Become a Urology Technician
Urology technicians work in laboratories, hospitals and clinics assisting urologists with the diagnosis and treatment of urinary disorders. Their duties include reviewing patient records, explaining procedures, setting up equipment and assisting with tests. Urology technicians also might take ultrasound images of the bladder and perform catheterizations. They might spend many work hours standing and be required to move or lift patients.
Urology technicians need excellent attention to detail and must be able to understand and follow oral and written directions and work independently. According to the U.S. Bureau of Labor Statistics, medical assistants, which include urology technicians, earned a mean annual salary of $31,910 as of May 2015.
Let's trace the steps to become a urology technician.
|Degree Level||Completion of a medical assistant training program|
|Degree Field||Medical assisting|
|Licensure and Certification||Certification is available, but not required; current CPR certification|
|Experience||Varies, though some experience may be necessary|
|Key Skills||Excellent attention to detail, ability to understand and follow oral and written directions, ability to work independently|
|Salary||$31,910 mean annual wage as of May 2015 (for medical assistants)|
Sources: U.S. Bureau of Labor Statistics, Watson Clinic LLC job posting April 2011, Society of Urologic Nurses and Associates (SUNA), NEOGOV job posting July 2012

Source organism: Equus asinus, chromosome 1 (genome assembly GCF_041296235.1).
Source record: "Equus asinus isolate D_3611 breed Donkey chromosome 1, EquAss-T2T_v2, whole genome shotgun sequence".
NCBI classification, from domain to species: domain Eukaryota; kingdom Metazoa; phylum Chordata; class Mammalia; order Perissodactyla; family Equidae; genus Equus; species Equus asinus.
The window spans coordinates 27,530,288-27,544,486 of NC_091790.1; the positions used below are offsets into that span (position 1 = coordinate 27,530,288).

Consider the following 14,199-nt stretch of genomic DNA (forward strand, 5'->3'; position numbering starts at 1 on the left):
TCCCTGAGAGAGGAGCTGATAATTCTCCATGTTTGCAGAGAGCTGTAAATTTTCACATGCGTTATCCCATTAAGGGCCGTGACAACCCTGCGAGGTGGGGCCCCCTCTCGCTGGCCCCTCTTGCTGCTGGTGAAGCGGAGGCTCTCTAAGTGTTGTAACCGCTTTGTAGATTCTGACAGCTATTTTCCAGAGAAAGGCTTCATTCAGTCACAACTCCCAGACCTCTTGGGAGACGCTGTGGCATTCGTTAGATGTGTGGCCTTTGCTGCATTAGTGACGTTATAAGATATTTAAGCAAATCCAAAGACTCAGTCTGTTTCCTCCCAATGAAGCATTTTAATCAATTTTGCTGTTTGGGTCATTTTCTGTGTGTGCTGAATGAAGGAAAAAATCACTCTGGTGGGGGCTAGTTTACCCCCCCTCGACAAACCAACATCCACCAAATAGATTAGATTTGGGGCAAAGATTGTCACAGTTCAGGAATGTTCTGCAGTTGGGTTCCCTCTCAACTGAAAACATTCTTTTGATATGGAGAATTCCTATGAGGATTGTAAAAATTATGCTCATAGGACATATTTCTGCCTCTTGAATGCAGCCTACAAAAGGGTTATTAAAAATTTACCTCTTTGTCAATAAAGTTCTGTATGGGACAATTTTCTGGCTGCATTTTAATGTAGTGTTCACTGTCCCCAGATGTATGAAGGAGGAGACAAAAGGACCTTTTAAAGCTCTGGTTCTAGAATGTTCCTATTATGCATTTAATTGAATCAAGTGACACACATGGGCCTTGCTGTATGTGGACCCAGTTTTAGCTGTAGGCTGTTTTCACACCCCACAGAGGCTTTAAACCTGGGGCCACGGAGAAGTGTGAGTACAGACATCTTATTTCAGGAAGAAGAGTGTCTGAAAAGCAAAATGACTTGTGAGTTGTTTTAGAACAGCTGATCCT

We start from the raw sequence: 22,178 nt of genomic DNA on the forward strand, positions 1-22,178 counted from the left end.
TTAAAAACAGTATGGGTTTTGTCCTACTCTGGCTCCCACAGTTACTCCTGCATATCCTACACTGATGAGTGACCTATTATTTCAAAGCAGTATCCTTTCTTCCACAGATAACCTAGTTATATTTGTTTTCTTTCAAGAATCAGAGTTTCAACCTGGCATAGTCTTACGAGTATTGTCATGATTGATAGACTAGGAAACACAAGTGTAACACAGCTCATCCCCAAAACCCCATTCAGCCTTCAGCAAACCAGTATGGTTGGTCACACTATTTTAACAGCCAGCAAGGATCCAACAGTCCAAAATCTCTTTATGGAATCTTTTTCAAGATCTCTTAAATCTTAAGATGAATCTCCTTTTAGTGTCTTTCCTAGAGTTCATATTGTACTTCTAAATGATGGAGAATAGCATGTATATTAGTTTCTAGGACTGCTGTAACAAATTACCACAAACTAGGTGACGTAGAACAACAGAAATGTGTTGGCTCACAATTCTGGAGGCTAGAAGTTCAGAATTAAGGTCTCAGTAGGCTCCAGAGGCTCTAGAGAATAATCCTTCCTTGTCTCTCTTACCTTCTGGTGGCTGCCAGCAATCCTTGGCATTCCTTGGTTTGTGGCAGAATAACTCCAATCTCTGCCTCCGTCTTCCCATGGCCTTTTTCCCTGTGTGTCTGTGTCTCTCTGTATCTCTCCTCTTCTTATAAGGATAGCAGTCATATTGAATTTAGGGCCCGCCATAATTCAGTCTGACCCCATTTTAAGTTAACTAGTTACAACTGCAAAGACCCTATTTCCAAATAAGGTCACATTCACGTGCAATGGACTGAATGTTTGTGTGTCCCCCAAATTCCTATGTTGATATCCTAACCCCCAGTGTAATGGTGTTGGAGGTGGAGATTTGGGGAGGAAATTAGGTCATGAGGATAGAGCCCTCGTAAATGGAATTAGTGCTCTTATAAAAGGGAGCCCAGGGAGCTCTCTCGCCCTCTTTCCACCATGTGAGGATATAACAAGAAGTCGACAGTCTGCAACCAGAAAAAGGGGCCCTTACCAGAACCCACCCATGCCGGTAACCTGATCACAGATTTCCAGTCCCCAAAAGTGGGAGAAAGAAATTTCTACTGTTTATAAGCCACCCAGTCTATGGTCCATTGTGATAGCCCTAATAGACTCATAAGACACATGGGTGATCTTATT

Find schools that offer these popular programs
- Blood Bank Specialist
- Clinical Genetic Technologist
- Clinical Laboratory Sciences
- Hematology Technician
- Histologic Technician
- Histological Technologies
- Medical Laboratory Technologies
- Ophthalmic Laboratory Tech
- Renal and Dialysis Technician
Step 1: Complete an MA Training Program
Employers usually prefer to hire applicants who hold a medical assistant certificate. Medical assistant training programs are available at community colleges and vocational schools across the country. Common areas of study include examination techniques, pharmacology and laboratory procedures. Most programs can be completed in less than one year.
Here's a success tip:
- Complete an externship experience. Students can gain valuable hands-on experience by completing an externship experience at a medical facility. Externs are able to practice the skills they learned in the classroom in a clinical setting.
Step 2: Gain Experience
Most employers prefer applicants who have at least a year of experience in a healthcare setting. Individuals can gain healthcare experience by working as a medical assistant at a doctor's office, hospital or urgent care center.
Step 3: Pursue Voluntary Certification
Some employers prefer to hire urology technicians who are voluntarily certified by the Society of Urologic Nurses and Associates (SUNA), which demonstrates that the job candidate has professional skills and a high degree of knowledge in the field. To take the SUNA exam, applicants for Urology Associate certification must have completed an accredited training program and have one year of experience working in urology, or have three years of experience working under the supervision of an urologist.
Here's another tip for success:
- Prepare for the certification exam. Students who plan to take the certification exam can visit the SUNA website to access study materials. A brief overview of topics that might appear on the exam and a multiple-choice practice test with answers and explanations are available for students to review.
Remember, to become a urology technician, you'll need to complete a medical assistant training program and gain experience in the medical field. Voluntary certification could improve your job prospects.